Otherwise you would have to conclude that anyone who tries to help out someone of another race is racist.

by Disputo 2007-02-16 02:44PM | 0 recs
Re: David Stern Does the Right Thing

With all due respect, Stern did what he was was supposed to do, and it was a pretty obvious decision.  

The NBA hasn't exactly gotten good press in the wake of John Amechi coming out.  Stern himself came out with a basic statement saying that it was just about having game.  True, but his league, judging by the vague comments of numerous players, wasn't on that same page.

For if it had, Amechi wouldn't have had to come out well after he had left the game.  If Stern is able to pay more than lip service on this issue, I would be far more impressed

by v2aggie2 2007-02-16 04:16PM | 0 recs
Stern for Senate!?

Before Hillary got in, i remember hearing rumors he had his eye on the NY Senate seat in 2000 (as a Dem).  Stern's no spring chicken anymore, so unless HRC is elected POTUS in 2008 and he can convince Gov. Spitzer to appoint him, he may be frustrated in that ambition.  

by madorskytapir 2007-02-16 04:32PM | 0 recs
Re: David Stern Does the Right Thing

Kudos to David Stern.  He handled this very well.

As a Knicks fan I couldn't stand Tim Hardaway anyway so I can add this to the list of reasons I dislike the guy.

by John Mills 2007-02-16 05:00PM | 0 recs
Re: Not So Fast

Well said Lucas.  I am pro-union but even I have a hard time supporting a group of people like athletes who are well off and who want more money and don't want to be tested for illegal, performance enhancing drugs and other substances.  I am not for returning to the reserve clause days when players were tethered to their teams forever but supporting sports unions is not exactly like supporting striking transit workers who are struggling to make a middle class living.  I generally look at sports strikes as the rich bickering with the even richer.  Who cares?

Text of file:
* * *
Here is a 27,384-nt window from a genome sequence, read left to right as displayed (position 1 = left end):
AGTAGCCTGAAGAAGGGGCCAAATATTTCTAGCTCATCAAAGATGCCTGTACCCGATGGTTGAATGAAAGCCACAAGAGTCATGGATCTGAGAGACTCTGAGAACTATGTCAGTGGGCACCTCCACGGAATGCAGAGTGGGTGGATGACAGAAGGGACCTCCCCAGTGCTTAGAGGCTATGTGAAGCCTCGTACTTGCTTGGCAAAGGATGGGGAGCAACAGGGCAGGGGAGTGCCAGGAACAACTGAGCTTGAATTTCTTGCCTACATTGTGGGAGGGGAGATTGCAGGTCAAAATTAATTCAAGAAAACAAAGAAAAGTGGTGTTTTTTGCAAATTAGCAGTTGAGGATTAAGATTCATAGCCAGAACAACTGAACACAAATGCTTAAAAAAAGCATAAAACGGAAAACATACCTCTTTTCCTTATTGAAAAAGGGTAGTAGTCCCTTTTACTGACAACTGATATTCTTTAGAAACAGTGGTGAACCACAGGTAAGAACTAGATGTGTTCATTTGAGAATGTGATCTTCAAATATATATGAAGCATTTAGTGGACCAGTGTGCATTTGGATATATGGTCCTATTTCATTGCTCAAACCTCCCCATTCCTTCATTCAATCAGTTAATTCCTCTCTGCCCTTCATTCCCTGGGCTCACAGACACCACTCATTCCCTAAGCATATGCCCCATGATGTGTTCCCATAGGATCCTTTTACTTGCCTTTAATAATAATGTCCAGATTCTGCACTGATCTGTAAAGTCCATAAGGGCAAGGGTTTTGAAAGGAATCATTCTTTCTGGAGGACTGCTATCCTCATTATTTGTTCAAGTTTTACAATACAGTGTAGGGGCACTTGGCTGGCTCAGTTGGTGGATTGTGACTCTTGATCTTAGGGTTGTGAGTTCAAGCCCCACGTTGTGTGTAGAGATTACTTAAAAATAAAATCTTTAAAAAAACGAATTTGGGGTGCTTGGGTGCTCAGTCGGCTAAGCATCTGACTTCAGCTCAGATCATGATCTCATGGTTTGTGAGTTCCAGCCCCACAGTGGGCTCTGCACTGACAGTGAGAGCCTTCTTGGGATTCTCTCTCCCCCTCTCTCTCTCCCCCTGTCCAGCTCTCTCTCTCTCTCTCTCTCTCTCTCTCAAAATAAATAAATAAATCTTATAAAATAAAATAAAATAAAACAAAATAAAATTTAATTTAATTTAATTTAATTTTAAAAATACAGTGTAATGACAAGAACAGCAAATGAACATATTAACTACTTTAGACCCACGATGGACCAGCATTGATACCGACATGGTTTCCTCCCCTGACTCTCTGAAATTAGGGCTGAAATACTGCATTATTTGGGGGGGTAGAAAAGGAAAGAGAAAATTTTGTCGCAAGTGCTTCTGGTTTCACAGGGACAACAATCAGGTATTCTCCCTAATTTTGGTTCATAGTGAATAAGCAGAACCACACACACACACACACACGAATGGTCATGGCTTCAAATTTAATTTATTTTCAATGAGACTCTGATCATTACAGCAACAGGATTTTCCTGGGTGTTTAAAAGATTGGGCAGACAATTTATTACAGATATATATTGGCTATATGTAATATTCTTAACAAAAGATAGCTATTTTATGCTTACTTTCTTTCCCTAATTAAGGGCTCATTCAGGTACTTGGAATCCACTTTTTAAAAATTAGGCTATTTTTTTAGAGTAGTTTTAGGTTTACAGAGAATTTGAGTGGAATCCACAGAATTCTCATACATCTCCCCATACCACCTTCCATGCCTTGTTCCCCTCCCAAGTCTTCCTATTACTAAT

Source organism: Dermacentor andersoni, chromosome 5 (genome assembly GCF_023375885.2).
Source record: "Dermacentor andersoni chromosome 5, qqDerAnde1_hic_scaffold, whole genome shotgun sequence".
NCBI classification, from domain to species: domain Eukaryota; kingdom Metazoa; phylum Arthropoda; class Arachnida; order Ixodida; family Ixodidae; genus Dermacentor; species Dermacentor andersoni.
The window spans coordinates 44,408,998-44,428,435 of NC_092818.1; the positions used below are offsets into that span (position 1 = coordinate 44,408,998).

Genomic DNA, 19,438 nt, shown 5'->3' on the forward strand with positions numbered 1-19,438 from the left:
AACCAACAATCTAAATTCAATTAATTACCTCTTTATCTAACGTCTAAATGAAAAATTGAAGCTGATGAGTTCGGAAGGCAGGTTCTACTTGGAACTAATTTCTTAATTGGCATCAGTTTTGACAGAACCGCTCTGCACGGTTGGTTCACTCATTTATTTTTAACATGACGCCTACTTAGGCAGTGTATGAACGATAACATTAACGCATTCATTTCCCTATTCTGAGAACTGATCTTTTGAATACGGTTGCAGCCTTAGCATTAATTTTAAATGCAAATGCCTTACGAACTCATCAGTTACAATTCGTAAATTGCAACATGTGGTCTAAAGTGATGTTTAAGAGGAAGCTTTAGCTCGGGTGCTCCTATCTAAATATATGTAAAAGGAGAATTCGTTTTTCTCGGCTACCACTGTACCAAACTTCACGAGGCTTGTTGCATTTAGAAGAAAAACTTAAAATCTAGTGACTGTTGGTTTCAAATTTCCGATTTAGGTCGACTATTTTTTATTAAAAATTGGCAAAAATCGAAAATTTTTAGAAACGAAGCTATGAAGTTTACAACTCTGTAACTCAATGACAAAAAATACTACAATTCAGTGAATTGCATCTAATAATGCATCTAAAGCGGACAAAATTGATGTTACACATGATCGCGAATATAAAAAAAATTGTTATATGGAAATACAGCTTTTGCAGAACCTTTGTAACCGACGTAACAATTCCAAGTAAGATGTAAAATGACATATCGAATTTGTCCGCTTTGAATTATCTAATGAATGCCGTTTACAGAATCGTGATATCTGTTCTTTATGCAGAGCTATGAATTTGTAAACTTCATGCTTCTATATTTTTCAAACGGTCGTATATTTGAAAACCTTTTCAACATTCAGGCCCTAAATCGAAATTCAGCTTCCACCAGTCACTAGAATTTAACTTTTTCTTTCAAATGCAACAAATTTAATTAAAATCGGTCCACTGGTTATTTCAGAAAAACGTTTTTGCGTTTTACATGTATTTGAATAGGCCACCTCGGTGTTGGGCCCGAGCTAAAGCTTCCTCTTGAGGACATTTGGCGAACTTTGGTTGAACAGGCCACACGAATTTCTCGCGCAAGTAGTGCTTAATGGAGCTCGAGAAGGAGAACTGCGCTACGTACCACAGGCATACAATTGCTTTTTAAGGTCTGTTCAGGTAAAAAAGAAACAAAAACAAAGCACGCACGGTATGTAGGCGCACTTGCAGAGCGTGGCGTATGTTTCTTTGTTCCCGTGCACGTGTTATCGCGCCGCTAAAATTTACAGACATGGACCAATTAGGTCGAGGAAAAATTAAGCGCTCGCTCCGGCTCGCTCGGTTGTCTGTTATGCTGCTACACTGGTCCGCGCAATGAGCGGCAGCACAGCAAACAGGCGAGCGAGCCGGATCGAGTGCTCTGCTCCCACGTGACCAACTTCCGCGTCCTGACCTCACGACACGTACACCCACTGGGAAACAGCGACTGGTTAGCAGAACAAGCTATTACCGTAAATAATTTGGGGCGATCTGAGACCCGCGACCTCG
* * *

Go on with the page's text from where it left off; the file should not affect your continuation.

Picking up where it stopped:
by John Mills 2007-02-16 05:10PM | 0 recs
Re: Not So Fast

Asking for more money?  When all that money the "even richer" people make is because of them?  The nerve!

Oh, and if you have no problem with random drug tests, can I assume that you'd be willing to submit to it, randomly, about, say, once a month or so, just to make your employers and the press happy?  Even though there's as much evidence that those drugs effect your performance as they do an NBA or MLB player (i.e., none)?

by NY Expat 2007-02-16 10:54PM | 0 recs
Re: Not So Fast

Sorry but I don't equate sports unions with those that actually fight for justice for working people.  I don't think the owners are any better and tend to think a pox on both your houses when it comes to both these disputes.  And I wonder exactly where the fans who find it harder and harder to afford a ticket to a pro sporting event and put money in both their pockets fit in.  Most pro sports have become so expensive that average people can only watch them on TV because the arenas/stadiums are now the denziens of corporate sponsors and the wealthy.

Re Drug Testing - I don't support it for things like pot but I do for performance enhancing drugs.  I am bothered that Barry Bonds is going to break Hank Aaron's record thanks to steroids and HGH.  And no, I wouldn't have a problem taking one.  I don't have anything to hide.

by John Mills 2007-02-17 12:01PM | 0 recs
Re: Not So Fast

Nobody's asking you to equate a sports union with one composed of blue-collar workers.  It's still unfair to take away a person's rights, or to disparage them as mindless darkies, regardless of whether "they make enough" or not.

Just as we pointed out Biden's failed attempt to belittle Obama with racist code, so we should remember Stern's successful attempt to do the same with the NBA players.